Study of the Day: Yes, Students Know When to Put the Tech Away

By Hans Villarica

Worried about your kid's midterms? Don't be. New research shows that students choose to limit their use of technology before big exams.

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PROBLEM: Today's students are often derided as heavy multitaskers who are unable to concentrate because of their many devices. Can they focus on studying during exam season?

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METHODOLOGY: University of Washington researchers observed and interviewed 560 college students in 11 libraries around the country near exam time last spring.

RESULTS: Most students used one or two devices to engage in two primary activities -- coursework and, to a lesser extent, communication. Despite the many distractions online, 61 percent of students opened only one or two websites at a time. Many visited the library to limit technology-based distractions, while some simply left their laptops at home. Even their behavior toward distractions like Facebook changed, using time with social media as a reward after 15, 30, or 60 minutes of study.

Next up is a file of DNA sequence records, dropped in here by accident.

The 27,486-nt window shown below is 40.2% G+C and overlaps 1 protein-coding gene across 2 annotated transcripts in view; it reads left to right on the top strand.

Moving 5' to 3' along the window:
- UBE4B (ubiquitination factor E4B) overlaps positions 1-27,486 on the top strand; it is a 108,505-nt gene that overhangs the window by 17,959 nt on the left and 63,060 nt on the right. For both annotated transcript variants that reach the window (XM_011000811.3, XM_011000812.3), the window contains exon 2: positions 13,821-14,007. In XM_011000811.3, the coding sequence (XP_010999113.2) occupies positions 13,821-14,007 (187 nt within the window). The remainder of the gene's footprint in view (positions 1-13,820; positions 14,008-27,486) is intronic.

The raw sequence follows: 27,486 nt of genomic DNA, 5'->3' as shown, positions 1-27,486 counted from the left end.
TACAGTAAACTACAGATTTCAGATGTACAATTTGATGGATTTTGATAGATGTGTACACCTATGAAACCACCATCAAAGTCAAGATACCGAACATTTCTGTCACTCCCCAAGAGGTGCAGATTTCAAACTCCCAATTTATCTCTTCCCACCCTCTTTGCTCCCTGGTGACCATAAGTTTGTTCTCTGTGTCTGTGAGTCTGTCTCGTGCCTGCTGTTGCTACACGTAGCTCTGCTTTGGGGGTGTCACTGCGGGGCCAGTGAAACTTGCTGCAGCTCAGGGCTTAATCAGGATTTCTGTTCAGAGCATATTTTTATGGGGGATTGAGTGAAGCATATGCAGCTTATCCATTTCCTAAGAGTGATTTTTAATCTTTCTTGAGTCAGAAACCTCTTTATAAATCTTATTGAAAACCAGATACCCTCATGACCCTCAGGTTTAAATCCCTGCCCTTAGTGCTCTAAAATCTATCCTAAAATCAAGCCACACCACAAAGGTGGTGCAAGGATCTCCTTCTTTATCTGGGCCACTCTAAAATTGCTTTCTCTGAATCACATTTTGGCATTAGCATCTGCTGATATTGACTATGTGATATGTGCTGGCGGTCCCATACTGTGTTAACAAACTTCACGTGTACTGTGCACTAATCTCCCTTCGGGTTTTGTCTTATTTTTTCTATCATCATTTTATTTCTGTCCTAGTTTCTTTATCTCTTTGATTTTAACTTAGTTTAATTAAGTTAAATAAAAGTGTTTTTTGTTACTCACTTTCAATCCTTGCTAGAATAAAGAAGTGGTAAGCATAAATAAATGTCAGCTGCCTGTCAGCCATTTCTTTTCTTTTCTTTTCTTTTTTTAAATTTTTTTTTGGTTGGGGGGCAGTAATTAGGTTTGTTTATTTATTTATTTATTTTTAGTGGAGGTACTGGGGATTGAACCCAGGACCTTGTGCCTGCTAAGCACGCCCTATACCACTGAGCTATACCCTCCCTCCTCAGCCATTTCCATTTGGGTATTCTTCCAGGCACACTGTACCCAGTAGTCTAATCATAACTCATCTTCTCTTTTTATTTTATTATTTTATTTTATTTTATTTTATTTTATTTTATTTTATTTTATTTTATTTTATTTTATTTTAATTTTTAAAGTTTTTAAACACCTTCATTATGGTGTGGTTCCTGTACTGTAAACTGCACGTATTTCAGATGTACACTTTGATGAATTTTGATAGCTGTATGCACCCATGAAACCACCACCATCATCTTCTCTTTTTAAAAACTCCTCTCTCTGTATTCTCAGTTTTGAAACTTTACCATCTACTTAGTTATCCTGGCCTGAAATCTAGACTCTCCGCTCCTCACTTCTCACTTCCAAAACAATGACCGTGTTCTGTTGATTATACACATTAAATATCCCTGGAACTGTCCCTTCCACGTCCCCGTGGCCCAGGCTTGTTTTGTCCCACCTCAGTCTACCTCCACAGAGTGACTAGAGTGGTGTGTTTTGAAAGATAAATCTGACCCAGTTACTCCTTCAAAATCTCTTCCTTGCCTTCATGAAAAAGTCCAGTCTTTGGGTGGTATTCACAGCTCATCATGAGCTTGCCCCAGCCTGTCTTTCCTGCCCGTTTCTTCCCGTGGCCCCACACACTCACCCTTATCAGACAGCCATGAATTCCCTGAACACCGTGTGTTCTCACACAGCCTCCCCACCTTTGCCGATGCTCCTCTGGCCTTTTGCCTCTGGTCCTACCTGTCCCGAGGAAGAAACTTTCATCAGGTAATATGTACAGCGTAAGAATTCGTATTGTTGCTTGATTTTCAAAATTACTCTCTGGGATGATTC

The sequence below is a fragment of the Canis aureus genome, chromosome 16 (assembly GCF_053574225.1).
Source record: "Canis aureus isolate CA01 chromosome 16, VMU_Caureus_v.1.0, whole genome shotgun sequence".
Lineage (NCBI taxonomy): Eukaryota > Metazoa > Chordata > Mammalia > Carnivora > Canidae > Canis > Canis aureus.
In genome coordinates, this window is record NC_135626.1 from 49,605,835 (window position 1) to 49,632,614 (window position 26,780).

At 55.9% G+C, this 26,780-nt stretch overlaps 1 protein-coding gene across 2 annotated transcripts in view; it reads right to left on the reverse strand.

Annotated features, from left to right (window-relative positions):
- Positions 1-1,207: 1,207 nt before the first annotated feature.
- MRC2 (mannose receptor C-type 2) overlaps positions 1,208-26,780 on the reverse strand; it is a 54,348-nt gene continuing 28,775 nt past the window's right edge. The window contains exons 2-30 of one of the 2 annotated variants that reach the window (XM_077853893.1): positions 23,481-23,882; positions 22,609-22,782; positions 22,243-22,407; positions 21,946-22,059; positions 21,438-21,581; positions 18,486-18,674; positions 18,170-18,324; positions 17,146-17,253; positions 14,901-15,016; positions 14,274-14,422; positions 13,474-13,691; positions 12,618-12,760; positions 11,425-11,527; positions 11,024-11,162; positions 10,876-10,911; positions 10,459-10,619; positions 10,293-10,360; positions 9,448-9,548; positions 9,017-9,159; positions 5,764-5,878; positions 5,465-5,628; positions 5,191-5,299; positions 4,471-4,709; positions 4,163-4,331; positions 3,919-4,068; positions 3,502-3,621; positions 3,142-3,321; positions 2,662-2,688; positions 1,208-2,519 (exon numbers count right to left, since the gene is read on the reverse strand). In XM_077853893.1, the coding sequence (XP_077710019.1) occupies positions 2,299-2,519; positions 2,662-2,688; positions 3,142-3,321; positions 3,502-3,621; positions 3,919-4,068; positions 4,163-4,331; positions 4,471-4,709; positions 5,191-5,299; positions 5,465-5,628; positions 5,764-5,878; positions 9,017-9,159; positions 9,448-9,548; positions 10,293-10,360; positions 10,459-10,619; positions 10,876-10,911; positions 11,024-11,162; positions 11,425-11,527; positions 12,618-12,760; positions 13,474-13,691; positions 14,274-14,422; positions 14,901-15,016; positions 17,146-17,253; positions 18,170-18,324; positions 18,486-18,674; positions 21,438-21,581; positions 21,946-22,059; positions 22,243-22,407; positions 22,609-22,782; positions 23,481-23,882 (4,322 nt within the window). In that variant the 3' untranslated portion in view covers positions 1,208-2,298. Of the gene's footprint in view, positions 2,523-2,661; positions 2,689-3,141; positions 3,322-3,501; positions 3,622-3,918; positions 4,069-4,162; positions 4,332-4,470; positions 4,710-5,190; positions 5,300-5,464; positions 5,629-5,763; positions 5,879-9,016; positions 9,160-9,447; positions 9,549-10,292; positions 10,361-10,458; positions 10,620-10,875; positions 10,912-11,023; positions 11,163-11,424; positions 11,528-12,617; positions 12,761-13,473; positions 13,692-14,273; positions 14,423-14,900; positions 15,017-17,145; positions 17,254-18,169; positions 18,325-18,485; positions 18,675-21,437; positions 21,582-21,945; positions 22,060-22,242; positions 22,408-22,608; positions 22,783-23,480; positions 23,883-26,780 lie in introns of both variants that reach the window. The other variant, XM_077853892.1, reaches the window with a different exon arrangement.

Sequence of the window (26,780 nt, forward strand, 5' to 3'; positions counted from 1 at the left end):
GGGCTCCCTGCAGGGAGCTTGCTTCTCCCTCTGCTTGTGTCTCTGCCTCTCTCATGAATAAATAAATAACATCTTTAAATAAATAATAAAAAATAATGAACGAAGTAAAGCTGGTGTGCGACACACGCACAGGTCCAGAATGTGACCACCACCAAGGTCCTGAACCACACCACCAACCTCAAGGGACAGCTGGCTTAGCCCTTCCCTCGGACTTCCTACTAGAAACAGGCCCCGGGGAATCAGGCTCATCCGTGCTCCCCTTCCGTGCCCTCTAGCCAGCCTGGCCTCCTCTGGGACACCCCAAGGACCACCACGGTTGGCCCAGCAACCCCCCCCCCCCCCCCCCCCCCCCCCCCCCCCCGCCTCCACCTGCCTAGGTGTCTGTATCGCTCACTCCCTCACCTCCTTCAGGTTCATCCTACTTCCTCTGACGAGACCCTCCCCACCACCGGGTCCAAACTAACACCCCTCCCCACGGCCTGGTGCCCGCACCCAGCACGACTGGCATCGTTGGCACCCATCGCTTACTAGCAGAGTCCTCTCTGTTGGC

CONCLUSION: College students head to the library and reduce their use of electronics weeks away from major exams.

IMPLICATION: During crunch time, students manage their use of technology. Author Alison Head says in a news release: "Students may be applying self-styled strategies for dialing down technology when the pressure is most on them."

SOURCE: A version of the report (PDF), "Balancing Act: How College Students Manage Technology While in the Library During Crunch Time," will be submitted to Harvard University's Berkman Center for Internet & Society for peer review and publication.

Image: wavebreakmedia ltd/Shutterstock.

This article available online at:

http://www.theatlantic.com/health/archive/2011/10/study-of-the-day-yes-students-know-when-to-put-the-tech-away/247060/